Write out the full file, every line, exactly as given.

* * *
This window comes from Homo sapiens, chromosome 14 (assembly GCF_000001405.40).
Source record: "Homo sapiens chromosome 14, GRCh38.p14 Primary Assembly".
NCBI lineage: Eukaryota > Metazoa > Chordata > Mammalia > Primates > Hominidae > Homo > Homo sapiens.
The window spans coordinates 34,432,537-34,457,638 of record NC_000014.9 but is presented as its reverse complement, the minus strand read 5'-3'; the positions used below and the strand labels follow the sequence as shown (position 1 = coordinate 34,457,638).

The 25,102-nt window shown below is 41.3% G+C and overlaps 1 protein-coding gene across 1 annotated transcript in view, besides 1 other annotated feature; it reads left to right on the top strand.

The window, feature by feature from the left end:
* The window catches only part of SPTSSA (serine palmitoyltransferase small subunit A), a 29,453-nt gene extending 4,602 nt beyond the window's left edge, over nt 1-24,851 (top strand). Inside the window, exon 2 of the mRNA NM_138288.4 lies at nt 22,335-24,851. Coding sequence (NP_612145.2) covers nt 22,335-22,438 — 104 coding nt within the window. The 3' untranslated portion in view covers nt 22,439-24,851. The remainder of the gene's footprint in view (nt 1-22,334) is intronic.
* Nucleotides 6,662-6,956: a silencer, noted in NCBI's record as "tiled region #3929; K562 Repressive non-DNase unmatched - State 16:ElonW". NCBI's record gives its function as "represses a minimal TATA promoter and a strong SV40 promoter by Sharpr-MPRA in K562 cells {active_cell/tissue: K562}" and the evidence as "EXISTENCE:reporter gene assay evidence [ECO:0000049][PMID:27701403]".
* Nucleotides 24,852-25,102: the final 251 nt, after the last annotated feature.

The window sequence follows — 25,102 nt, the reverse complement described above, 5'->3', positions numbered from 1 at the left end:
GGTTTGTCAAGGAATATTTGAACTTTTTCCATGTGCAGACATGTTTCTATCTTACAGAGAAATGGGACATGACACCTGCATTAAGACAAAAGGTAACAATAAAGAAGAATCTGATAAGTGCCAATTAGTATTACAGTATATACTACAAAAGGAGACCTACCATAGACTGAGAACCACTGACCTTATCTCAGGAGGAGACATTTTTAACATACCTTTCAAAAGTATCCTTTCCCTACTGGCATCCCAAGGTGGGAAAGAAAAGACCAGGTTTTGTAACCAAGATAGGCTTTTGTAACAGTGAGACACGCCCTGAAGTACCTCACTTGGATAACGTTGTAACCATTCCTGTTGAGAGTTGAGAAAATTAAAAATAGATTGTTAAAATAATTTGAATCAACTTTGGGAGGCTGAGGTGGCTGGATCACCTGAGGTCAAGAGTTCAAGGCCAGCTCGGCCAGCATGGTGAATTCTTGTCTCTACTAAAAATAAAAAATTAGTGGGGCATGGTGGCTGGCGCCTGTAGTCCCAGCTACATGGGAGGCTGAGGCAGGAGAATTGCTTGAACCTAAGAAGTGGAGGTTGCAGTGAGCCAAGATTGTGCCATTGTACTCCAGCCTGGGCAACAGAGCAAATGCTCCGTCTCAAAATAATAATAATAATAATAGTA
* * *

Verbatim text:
This window comes from Homo sapiens, chromosome 14 (assembly GCF_000001405.40).
Source record: "Homo sapiens chromosome 14, GRCh38.p14 Primary Assembly".
NCBI lineage: Eukaryota > Metazoa > Chordata > Mammalia > Primates > Hominidae > Homo > Homo sapiens.
The window spans coordinates 34,432,537-34,457,638 of record NC_000014.9 but is presented as its reverse complement, the minus strand read 5'-3'; the positions used below and the strand labels follow the sequence as shown (position 1 = coordinate 34,457,638).

The 25,102-nt window shown below is 41.3% G+C and overlaps 1 protein-coding gene across 1 annotated transcript in view, besides 1 other annotated feature; it reads left to right on the top strand.

The window, feature by feature from the left end:
* The window catches only part of SPTSSA (serine palmitoyltransferase small subunit A), a 29,453-nt gene extending 4,602 nt beyond the window's left edge, over nt 1-24,851 (top strand). Inside the window, exon 2 of the mRNA NM_138288.4 lies at nt 22,335-24,851. Coding sequence (NP_612145.2) covers nt 22,335-22,438 — 104 coding nt within the window. The 3' untranslated portion in view covers nt 22,439-24,851. The remainder of the gene's footprint in view (nt 1-22,334) is intronic.
* Nucleotides 6,662-6,956: a silencer, noted in NCBI's record as "tiled region #3929; K562 Repressive non-DNase unmatched - State 16:ElonW". NCBI's record gives its function as "represses a minimal TATA promoter and a strong SV40 promoter by Sharpr-MPRA in K562 cells {active_cell/tissue: K562}" and the evidence as "EXISTENCE:reporter gene assay evidence [ECO:0000049][PMID:27701403]".
* Nucleotides 24,852-25,102: the final 251 nt, after the last annotated feature.

The window sequence follows — 25,102 nt, the reverse complement described above, 5'->3', positions numbered from 1 at the left end:
GGTTTGTCAAGGAATATTTGAACTTTTTCCATGTGCAGACATGTTTCTATCTTACAGAGAAATGGGACATGACACCTGCATTAAGACAAAAGGTAACAATAAAGAAGAATCTGATAAGTGCCAATTAGTATTACAGTATATACTACAAAAGGAGACCTACCATAGACTGAGAACCACTGACCTTATCTCAGGAGGAGACATTTTTAACATACCTTTCAAAAGTATCCTTTCCCTACTGGCATCCCAAGGTGGGAAAGAAAAGACCAGGTTTTGTAACCAAGATAGGCTTTTGTAACAGTGAGACACGCCCTGAAGTACCTCACTTGGATAACGTTGTAACCATTCCTGTTGAGAGTTGAGAAAATTAAAAATAGATTGTTAAAATAATTTGAATCAACTTTGGGAGGCTGAGGTGGCTGGATCACCTGAGGTCAAGAGTTCAAGGCCAGCTCGGCCAGCATGGTGAATTCTTGTCTCTACTAAAAATAAAAAATTAGTGGGGCATGGTGGCTGGCGCCTGTAGTCCCAGCTACATGGGAGGCTGAGGCAGGAGAATTGCTTGAACCTAAGAAGTGGAGGTTGCAGTGAGCCAAGATTGTGCCATTGTACTCCAGCCTGGGCAACAGAGCAAATGCTCCGTCTCAAAATAATAATAATAATAATAGTA